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This Time

Every moment is surely full of God and therefore full of all we need and all that is asked of us. And it seems that some moments, some points in history, sometimes are particularly potent and require our response. This time, our time, seems to be such a time. (Third Sunday after Epiphany. Jonah 3:1-10; Psalm 62:5-12; 1 Corinthians 7:29-31; and Mark 1:14-20.)

Last week we focused on the call to relationship with the One who knows us and thereby growing into our fullness. This week I think the convergence of our readings is on the need of our world and our time for us to respond to the call for the sake of others. Ultimately I think we will find that both reasons are the same gift and demand as we are made of the same star dust, breath the same air, and are the creatures of the same Creator. There is in essence no neat distinction between us and them, of God and not of God, only our lack of awareness or our openness of heart and mind.


The people of Nineveh needed Jonah, reluctant though he was, to respond. All that happened after historical Jesus, including the recording and sharing of the gospel, depended very much on the disciples who responded to him in his earthly time. So it does not seem too great a claim to suggest that the people and issues of our time depend on our individual and corporate response!


You may be interested in my reflections on the Jonah text three years ago.

While the sweep of human salvation history and social development might look steady and onwards and upwards a closer look reveals a more stop/start, faithful then unfaithful, haphazard progress. God has always seemed to work in and through individual prophets, teachers, leaders and whole communities of faithful people. And presumably still does.


If we accept, or entertain, that the response to the call of God on our lives is at least in part for the sake of others – not just our own personal salvation – then how does that look? Salvation history can be read as the chosen and gifted leaning down to “do” for others out of their faithfulness and righteousness. Or, as I grow older I think more and more, we grow into a holistic and compassionate membership of the whole and increasingly see others as fellow creatures of our Creator and neighbours in the broadest and deepest sense.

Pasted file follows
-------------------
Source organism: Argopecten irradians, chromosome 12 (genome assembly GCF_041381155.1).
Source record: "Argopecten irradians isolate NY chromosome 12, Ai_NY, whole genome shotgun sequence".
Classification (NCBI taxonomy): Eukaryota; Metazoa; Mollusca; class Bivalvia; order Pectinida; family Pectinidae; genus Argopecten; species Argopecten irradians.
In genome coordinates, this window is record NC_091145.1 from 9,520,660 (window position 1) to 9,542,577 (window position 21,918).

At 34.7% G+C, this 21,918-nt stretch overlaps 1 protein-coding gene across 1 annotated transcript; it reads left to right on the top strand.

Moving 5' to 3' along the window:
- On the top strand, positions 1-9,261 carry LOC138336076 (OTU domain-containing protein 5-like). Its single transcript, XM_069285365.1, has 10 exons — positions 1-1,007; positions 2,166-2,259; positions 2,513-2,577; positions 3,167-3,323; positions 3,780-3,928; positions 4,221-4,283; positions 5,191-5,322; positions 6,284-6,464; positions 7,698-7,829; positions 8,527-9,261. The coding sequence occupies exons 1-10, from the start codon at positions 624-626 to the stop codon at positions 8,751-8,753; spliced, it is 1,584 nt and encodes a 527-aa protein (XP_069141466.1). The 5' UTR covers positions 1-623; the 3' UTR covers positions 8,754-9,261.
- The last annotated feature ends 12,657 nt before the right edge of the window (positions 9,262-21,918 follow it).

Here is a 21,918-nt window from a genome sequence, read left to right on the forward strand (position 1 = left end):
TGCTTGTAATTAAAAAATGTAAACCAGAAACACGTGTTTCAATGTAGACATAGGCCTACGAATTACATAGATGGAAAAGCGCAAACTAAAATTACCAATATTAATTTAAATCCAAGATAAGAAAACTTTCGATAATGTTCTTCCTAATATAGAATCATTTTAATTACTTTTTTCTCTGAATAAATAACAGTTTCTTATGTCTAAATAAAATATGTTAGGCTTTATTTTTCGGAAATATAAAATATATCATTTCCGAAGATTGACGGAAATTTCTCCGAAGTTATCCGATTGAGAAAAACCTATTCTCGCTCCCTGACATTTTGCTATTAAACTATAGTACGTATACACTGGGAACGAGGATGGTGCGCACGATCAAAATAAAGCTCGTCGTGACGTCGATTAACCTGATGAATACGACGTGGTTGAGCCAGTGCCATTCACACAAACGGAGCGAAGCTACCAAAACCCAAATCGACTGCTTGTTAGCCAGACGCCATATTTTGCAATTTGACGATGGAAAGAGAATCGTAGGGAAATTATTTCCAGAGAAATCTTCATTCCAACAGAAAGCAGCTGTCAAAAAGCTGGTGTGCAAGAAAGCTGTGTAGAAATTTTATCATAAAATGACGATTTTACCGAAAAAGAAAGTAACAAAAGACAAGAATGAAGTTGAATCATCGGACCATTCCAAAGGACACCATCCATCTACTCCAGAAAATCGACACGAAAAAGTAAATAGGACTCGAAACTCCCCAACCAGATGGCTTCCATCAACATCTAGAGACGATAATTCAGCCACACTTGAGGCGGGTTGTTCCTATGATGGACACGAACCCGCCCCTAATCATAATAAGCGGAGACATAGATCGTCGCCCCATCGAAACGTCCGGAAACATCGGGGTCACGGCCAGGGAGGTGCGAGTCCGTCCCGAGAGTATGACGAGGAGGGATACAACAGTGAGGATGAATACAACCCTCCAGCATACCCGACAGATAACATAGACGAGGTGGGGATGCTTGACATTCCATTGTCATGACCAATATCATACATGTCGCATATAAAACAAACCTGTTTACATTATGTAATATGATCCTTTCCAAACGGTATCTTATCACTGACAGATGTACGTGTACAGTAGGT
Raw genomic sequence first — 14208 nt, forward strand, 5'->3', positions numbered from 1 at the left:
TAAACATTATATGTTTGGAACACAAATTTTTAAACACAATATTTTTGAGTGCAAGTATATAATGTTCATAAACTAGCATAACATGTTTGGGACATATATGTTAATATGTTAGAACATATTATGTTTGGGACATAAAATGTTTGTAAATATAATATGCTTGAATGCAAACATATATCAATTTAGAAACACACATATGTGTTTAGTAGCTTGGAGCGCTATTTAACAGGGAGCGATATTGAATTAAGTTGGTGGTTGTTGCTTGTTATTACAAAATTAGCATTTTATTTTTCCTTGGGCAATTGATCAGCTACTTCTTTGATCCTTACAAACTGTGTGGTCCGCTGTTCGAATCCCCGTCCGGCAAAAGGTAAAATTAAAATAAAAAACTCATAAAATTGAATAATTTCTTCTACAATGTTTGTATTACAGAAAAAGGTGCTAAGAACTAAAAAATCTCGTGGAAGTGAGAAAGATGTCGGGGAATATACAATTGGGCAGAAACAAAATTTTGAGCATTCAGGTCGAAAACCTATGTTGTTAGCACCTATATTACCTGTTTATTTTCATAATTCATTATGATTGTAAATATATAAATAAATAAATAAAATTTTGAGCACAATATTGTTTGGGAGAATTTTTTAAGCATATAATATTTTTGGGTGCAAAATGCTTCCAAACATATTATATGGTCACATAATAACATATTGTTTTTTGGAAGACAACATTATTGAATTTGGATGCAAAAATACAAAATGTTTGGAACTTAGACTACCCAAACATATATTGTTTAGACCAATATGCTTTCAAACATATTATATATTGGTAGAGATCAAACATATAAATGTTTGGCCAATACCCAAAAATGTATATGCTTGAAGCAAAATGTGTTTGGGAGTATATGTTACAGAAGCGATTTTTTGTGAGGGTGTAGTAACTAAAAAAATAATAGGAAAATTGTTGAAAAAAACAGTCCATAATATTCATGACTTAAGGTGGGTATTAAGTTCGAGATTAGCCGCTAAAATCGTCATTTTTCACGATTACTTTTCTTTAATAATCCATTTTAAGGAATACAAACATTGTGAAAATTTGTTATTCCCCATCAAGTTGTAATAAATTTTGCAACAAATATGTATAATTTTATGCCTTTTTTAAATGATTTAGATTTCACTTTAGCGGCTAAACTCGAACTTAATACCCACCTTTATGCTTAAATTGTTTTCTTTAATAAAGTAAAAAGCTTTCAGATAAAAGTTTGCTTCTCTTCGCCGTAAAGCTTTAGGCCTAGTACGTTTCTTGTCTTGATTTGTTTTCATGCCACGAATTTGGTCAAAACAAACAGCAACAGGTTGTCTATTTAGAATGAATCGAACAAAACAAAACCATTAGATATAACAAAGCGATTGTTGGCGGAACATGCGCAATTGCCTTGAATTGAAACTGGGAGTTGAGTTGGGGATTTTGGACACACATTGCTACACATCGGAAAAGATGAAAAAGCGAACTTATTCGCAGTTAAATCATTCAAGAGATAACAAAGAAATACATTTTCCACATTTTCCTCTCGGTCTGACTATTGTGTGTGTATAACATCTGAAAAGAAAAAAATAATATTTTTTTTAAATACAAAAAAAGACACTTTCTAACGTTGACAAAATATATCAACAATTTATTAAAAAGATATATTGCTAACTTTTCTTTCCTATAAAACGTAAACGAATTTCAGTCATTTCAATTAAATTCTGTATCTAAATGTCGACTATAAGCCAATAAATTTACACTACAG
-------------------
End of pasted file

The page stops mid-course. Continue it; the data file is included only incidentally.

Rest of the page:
Jonah operated out of the former and I can only hope that he grew into the latter with time. Jonah did not care for those he prophesied to, Indeed he was angry when God decided not to punish them. Jonah was a reluctant servant and many of us may have had a season or two when this was the best we could manage. Part of me is grateful to have such a grumpy and realistic example but I think more is possible and desirable!


When Mary said yes to the call to participate in God’s plan for the world she became an essential part of something so much bigger than herself or even what she could imagine and yet the Son of God could not have come as he did when and where he did into the world without Mary’s participation. In a much more modest way we too are called to fully participate in life in God.


Simon Peter may have said yes immediately (according to Mark) but we know that his journey was much more twisting and turning than this suggests. One moment he sees who Jesus really is and then in the next misunderstands. He is a faithful follower for much of the time but then will deny Jesus at the vital moment. Peter may be a rock but is also a wonderfully and recognisably flawed disciple.


The Bible and church history are full of individual people who said yes to the call and played their part in proclaiming and making real the nearness of the kingdom. And God seems to also work through whole communities of people. Indeed the call is to become part of the kingdom or community of God. Nineveh repented as a whole after their king heeded the words spoken by Jonah. The chosen people were saved many times over as a people, as a community. The church has at times been powerful as a community living out its vocation in the midst of the larger community.


And surely that is what we are called to in this time – to be a beacon not only in rhetoric but in being a living example of hope, joy, respect, flourishing, justice seeking, loving neighbourliness. (Not - as sadly the church often seems to be - an example of rule enforcing, niceness policing, injustice tolerating, and feint heartedness?!) Our time is in desperate need of a people who can live in hope and joy with simple, inclusive, curious, generous, courageous faith now and live and work towards becoming fully the kingdom of God here on earth.


To be the people of God in this time, not only individual persons of God, we need to grow inward towards where God lies within our hearts and DNA; downwards into the whole created order whose source and destiny is the divine creator; and outward into the world who needs maybe more than ever the good news of being loved by the Beloved. If we respond to the call in this threefold way we will not so much see ourselves as bending low to those different than ourselves but leaning toward those who God loves without restraint; we will know ourselves having something to offer and being in need of the gifts of others; and once we are so engaged we will desire to stand up for justice, to create safety and plenty; the neat divisions between this world and the other will melt into the kingdom experience of this moment.

Even so, come Lord Jesus Christ, come call us into your vision and beyond the barriers in our hearts and minds.



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